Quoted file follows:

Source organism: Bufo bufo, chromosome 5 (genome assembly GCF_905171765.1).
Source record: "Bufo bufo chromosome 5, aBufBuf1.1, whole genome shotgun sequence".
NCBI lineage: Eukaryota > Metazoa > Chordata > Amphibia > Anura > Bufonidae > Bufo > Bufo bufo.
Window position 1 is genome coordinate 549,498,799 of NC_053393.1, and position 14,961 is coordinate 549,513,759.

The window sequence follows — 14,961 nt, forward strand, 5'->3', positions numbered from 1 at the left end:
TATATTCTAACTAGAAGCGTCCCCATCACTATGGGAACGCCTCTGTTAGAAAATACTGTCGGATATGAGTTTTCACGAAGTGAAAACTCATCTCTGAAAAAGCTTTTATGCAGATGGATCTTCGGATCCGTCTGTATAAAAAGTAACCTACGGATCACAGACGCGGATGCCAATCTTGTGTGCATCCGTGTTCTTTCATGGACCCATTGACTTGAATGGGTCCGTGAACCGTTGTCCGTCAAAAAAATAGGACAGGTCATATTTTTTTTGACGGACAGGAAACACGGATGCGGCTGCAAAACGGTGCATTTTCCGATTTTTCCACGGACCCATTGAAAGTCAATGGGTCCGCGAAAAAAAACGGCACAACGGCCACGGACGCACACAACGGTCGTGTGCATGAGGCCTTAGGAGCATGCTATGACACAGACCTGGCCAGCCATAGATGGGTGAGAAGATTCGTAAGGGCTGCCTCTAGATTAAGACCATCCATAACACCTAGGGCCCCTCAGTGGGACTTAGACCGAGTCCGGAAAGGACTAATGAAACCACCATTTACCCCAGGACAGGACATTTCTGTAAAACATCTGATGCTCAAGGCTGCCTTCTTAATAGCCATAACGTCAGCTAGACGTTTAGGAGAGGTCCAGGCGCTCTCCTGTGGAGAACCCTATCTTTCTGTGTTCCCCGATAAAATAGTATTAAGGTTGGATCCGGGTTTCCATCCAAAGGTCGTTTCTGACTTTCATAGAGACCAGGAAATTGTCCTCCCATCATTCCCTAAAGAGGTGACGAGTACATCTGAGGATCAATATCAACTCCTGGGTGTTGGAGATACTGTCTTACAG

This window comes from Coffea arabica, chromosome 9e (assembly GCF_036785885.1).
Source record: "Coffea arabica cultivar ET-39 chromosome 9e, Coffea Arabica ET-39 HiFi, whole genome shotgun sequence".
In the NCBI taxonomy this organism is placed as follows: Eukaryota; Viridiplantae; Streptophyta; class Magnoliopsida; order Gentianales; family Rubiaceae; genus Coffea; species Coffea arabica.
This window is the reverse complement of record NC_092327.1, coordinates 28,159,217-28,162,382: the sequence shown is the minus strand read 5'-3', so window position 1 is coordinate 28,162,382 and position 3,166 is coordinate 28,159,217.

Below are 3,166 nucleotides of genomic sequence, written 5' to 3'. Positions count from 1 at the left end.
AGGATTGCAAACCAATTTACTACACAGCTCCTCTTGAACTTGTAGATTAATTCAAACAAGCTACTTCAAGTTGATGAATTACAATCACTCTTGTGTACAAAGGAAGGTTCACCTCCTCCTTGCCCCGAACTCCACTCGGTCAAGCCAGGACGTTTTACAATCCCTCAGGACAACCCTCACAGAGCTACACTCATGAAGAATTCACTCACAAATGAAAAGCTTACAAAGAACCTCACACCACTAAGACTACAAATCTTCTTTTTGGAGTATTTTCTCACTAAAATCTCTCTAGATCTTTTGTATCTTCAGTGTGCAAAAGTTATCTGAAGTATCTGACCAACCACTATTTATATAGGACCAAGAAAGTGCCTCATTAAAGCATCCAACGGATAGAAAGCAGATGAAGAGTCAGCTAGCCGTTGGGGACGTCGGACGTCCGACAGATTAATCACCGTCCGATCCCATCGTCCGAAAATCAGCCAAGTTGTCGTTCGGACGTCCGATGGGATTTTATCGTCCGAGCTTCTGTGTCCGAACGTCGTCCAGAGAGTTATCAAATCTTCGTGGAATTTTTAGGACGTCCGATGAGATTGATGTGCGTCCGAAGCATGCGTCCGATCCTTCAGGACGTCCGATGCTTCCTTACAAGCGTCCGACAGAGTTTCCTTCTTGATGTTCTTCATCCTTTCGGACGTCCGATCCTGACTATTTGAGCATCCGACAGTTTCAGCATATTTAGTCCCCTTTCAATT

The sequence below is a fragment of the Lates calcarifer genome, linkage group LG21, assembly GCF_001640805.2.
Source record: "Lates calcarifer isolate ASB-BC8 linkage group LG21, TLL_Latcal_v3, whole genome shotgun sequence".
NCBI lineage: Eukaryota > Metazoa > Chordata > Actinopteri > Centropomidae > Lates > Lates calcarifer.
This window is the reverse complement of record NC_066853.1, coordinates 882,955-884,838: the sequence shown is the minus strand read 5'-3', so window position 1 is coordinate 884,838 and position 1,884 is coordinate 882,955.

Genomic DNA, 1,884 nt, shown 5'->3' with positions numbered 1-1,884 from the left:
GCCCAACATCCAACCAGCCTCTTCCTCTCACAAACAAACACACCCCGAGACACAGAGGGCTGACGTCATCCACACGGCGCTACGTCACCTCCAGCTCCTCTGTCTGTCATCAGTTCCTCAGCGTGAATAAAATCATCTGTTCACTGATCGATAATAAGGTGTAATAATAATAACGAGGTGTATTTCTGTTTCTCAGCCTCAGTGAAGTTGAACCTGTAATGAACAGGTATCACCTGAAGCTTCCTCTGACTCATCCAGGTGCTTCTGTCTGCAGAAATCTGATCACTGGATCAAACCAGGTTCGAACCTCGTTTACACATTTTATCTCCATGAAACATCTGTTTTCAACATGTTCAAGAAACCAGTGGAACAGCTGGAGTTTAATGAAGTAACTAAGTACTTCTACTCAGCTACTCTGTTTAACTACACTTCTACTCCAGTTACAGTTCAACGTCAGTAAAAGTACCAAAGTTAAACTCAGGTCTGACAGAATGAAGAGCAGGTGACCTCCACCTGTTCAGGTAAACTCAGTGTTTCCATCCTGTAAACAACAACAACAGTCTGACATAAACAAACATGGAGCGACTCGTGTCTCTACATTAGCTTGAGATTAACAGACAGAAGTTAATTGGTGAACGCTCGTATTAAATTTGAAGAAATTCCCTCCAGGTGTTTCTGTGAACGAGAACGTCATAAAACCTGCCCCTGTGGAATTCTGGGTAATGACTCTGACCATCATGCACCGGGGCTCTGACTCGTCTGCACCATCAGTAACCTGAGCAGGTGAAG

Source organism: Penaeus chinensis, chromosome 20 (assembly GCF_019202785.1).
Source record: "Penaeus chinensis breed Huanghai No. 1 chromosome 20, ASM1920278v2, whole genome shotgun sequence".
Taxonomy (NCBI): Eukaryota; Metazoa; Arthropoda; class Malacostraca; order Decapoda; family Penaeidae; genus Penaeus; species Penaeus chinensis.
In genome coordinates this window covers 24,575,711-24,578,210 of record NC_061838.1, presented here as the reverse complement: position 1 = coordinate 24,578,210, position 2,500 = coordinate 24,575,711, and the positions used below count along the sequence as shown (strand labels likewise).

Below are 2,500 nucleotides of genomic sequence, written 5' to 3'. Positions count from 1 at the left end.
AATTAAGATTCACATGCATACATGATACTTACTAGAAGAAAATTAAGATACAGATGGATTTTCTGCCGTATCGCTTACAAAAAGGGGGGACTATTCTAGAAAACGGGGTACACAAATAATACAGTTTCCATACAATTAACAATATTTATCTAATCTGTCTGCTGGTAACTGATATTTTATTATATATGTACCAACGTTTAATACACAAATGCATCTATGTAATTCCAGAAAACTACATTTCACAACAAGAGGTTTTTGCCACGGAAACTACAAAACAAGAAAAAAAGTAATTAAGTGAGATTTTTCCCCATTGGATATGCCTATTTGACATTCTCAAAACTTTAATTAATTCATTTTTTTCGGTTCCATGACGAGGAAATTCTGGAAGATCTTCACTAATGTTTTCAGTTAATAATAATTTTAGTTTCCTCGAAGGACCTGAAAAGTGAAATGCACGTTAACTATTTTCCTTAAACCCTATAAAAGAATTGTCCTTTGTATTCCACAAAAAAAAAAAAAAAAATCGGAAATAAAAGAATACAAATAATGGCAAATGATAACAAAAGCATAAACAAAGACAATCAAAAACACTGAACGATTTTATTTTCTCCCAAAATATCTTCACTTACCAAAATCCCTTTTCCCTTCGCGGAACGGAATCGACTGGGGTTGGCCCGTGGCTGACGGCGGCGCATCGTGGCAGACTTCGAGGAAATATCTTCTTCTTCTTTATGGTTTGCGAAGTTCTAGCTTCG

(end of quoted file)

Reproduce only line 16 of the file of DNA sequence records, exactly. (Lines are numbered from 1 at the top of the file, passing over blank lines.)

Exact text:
This window is the reverse complement of record NC_066853.1, coordinates 882,955-884,838: the sequence shown is the minus strand read 5'-3', so window position 1 is coordinate 884,838 and position 1,884 is coordinate 882,955.